Objective: To compare rates of dual method use (concurrent use of condoms and an effective method of contraception) in long-acting reversible contraceptive (LARC) and non-LARC hormonal contraceptive users, and to determine factors associated with dual method use.
Methods: We conducted a secondary analysis of the Contraceptive CHOICE Project, an observational, prospective cohort study of 9256 women in St. Louis, MO, USA. Our sample included 6744 women who initiated a contraceptive method within 3 months of enrollment, continued use at 6 months post-enrollment, and responded regarding dual method use. Our primary outcome was the rate of dual method use at 6 months post-enrollment.
Results: Dual method use was reported by 32% of LARC and 45% of non-LARC hormonal contraceptive users (p < .01). After adjusting for other covariates and comparing to non-LARC hormonal contraceptive users, LARC users were less likely to report dual method use (RRadj 0.76, 95% CI 0.70-0.83). Factors associated with dual method use in our multivariable analysis were age <25 years, black race, lower education, single relationship status, baseline dual method use, baseline diagnosis of sexually transmitted infection (STI), greater partner willingness to use a condom, and higher condom self-efficacy score.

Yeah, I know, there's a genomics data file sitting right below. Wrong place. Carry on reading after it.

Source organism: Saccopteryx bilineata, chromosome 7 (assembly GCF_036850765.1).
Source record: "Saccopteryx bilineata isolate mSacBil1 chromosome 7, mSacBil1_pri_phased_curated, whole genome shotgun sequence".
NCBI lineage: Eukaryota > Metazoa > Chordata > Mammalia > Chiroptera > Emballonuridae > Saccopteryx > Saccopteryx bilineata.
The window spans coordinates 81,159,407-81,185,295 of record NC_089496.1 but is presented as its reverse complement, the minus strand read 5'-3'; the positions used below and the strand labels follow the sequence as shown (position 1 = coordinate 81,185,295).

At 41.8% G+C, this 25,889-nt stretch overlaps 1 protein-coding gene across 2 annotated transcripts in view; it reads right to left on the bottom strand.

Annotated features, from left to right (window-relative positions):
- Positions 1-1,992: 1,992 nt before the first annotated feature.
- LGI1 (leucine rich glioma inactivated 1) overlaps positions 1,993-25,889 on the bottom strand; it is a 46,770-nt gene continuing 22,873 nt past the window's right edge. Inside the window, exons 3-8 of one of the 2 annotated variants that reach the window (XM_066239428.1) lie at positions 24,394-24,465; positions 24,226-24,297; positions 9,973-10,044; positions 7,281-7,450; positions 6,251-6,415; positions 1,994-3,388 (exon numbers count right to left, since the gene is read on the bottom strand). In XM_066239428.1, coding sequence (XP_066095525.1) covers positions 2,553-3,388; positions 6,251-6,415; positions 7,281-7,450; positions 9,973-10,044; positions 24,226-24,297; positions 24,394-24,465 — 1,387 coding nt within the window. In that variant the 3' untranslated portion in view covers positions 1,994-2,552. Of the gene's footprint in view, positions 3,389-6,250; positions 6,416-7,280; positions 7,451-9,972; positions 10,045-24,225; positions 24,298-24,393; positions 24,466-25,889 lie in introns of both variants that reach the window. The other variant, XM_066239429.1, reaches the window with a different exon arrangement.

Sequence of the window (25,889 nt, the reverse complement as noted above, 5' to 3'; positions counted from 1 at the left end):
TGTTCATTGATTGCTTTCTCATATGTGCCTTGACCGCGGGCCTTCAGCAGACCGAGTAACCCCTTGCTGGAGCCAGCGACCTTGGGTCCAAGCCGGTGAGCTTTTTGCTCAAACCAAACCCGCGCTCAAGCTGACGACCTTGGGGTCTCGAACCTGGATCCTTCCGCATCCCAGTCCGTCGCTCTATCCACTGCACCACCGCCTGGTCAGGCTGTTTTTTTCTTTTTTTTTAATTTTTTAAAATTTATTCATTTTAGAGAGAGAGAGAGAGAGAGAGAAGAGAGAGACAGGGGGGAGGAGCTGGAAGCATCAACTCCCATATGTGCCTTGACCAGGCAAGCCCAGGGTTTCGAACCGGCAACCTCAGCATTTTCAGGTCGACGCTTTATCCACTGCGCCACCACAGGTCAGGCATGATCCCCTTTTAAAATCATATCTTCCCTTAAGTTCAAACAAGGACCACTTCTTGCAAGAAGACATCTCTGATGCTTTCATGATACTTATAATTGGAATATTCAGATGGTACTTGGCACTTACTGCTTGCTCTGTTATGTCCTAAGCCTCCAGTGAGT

Conclusions: LARC users are less likely to report dual method use compared to non-LARC hormonal contraceptive users, but other factors also impact dual method use. Further studies should be performed to determine whether this lower dual method use increases the risk of STI.
Clinical trials registration: Clinicaltrials.gov Identifier NCT01986439.
Keywords: Dual method use; LARC; condom use; sexually transmitted infections; unintended pregnancy.